At a Glance: Indo/Pacific (Papua New Guinea); medium body; spicy, sweet, nutty, citrusy, fruity, gritty, earthy; medium acidity; washed

I couldn’t stop myself. I just couldn’t.

I wanted to hold off buying coffee from my favorite region for a while so that I could spend more time dabbling in regions I haven’t really explored in a while—like Costa Rica, Hawaii, Colombia, Brazil, the Africas, Sulawesi… But, being Mother’s Day, and having had an exceptional weekend, I decided that there would be no better way to top it off than with a bag of beans from Papua New Guinea. I also wanted to hold off buying beans from Dark Matter Coffee for a while—I already know they’re my favorite roaster in Chicago, after all.

But, again, I had such a fantastic weekend, that I decided I was going to make it even more fantastic. Because I am The Drew, and I owe it to myself.

I’m constantly amazed at how different coffees from the same region taste from farm to farm, from company to company, from roast to roast. There is no better example than a Sumatra bean, compared to a Sumatra Blue Batak bean (you can read a review of Peet’s Coffee and Tea’s roasts those two beans here)—even though both beans come from Sumatra, the fact that they’re grown in different cities, at different altitudes, and are roasted differently renders them completely different from each other. The same is even true of coffees that have nearly identical origins.

And that’s the primary reason I’m so fascinated by beans from Papua New Guinea—their beans typically produce a cup of coffee that’s about as consistently close to perfection as a cup of coffee can possibly be.

Almost all of the coffee grown in New Guinea is done so way up in the highlands, where conditions are perfect. Since the mountains are so steep, and so dangerous, farmers typically have to tend to their crops by making their treks up the mountainsides by foot. Of course, since trucks or other farm machinery are nearly impossible to haul up to the peaks, New Guinean coffees are typically grown organically. Of course, organic coffee means more intense flavors; and New Guinean coffee means a lot of complex flavors.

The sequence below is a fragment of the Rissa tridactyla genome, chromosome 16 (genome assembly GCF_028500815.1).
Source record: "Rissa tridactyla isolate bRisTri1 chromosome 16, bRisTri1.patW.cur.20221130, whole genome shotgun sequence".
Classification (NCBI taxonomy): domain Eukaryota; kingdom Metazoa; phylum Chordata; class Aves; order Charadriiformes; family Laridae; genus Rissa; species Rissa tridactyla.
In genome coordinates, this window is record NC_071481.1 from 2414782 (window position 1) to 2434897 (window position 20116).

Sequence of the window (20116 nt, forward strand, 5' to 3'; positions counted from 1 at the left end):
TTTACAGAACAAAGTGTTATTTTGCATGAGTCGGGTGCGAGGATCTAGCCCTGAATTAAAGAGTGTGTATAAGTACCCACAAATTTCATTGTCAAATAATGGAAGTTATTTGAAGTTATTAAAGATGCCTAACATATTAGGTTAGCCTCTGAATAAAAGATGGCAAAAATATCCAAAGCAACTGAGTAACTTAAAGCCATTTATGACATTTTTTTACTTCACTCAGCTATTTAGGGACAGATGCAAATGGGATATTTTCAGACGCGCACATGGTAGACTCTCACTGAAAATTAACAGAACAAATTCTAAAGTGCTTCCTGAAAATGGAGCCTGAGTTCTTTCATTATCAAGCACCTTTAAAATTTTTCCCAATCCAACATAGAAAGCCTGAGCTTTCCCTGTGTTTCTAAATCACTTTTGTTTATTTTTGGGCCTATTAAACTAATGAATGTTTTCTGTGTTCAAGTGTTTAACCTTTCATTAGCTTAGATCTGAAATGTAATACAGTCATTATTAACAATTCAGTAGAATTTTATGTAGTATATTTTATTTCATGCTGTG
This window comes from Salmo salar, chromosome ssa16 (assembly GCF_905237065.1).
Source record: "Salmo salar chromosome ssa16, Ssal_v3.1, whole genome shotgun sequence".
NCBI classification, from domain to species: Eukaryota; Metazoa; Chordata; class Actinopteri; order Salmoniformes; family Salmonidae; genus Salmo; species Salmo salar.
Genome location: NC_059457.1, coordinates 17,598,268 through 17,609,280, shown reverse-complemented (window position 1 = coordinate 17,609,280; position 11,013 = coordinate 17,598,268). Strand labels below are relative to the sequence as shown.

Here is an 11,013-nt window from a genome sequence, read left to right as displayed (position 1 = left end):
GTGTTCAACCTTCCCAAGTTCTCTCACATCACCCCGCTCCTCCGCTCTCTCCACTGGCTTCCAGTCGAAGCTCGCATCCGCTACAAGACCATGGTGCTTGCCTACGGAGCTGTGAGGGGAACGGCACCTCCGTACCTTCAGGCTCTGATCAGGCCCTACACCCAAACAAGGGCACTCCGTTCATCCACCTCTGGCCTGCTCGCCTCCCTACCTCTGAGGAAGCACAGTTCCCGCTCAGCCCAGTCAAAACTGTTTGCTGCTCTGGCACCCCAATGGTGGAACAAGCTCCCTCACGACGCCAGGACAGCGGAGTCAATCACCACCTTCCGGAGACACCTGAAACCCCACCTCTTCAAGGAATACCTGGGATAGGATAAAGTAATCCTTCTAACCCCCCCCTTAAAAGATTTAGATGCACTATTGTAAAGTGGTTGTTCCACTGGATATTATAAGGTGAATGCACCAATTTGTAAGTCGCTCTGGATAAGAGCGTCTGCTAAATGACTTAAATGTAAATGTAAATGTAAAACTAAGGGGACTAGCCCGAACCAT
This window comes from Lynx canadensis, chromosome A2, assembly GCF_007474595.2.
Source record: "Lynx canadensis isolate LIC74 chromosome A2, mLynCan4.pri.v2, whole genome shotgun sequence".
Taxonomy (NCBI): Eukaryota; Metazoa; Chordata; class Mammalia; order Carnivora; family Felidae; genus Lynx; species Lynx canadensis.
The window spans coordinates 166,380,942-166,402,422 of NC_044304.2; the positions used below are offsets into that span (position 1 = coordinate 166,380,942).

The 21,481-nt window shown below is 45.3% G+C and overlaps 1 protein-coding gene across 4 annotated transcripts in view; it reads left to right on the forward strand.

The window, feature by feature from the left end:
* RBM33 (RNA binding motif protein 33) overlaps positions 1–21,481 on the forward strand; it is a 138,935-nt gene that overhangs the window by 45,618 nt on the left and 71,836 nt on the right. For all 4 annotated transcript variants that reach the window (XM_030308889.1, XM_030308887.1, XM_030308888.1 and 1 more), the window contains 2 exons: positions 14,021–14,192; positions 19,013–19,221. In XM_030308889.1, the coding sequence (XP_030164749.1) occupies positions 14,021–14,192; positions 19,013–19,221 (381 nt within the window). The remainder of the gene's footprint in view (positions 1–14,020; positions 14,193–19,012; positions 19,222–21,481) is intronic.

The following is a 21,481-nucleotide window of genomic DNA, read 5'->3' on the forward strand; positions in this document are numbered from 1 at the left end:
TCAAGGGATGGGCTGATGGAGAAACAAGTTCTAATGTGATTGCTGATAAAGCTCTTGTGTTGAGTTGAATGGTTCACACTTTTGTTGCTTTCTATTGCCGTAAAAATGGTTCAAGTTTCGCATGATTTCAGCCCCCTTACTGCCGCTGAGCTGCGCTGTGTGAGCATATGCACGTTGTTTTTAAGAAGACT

Naturally (pun totally intended), these two components go hand in hand to create some of the most fantastic coffee on Earth. And I don’t think many coffee roasters understand this better than Chicago’s own Dark Matter Coffee.

Dark Matter Coffee, the brainchild of Star Lounge Coffee, started up in 2008 under the guidance of Jesse Diaz (a former Peetnik like me). Being an avid coffee connoisseur with an impeccable palate and understanding of the entire coffee process, from plantation to cup, Jesse is an almost natural roastmaster. And his love for coffee really shows up sip after sip of any Dark Matter roast.

This is especially true  of their Papua New Guinea Peaberry.

This cup of coffee was incredibly complex—so many different notes in the aroma, so many subtleties melding together to create a perfectly rounded cup.  My first smell of the bag when I opened it at home had a powerfully sweet, nutty scent—almost peanut buttery, actually. I shook the bag to mix up the grounds a bit more and it released scents of a fruity cocoa—like a chocolate covered berry. These aromas were only intensified when I brewed a pot; it made the entire kitchen smell like a candy shop.

The taste, though, was the real star of the show. There were so many layers upon layers of flavors in its medium body that were difficult to decipher, but easy to identify (by that I mean that the roundedness of the cup was so perfectly blended that the flavors really came together to create one awesome taste): a sweet, spicy coffee with notes of cocoa, citrus (either mango or papaya), cranberry, and almond all wrapped up with a gritty, earthy bow.

One thing I noticed about the Papua New Guinea Peaberry, though, was that it wasn’t as crisp as other New Guinean coffees I’ve had; it had a fairly dry finish that lingered on the palate for a little while on account of its medium acidity. In my experience, New Guinea coffees tend to have a cleaner finish, where there isn’t hardly any aftertaste. But that isn’t a complaint—the flavor was so pleasant, I definitely didn’t mind it sticking around for a while.

The Bottom Line

If you’re asking my opinion, Papua New Guinea has the greatest coffee on Earth. And Dark Matter Coffee is the best roaster in Chicago. It’s fairly obvious to me that these two entities would come together to create a coffee superpower. The Papua New Guinea Peaberry is a fantastic standby when you’re trying to decide between bags of beans—it is a definite tiebreaker. If you love complex coffees that will challenge your palate sip after sip, Dark Matter’s Papua New Guinea Peaberry will be your new favorite.

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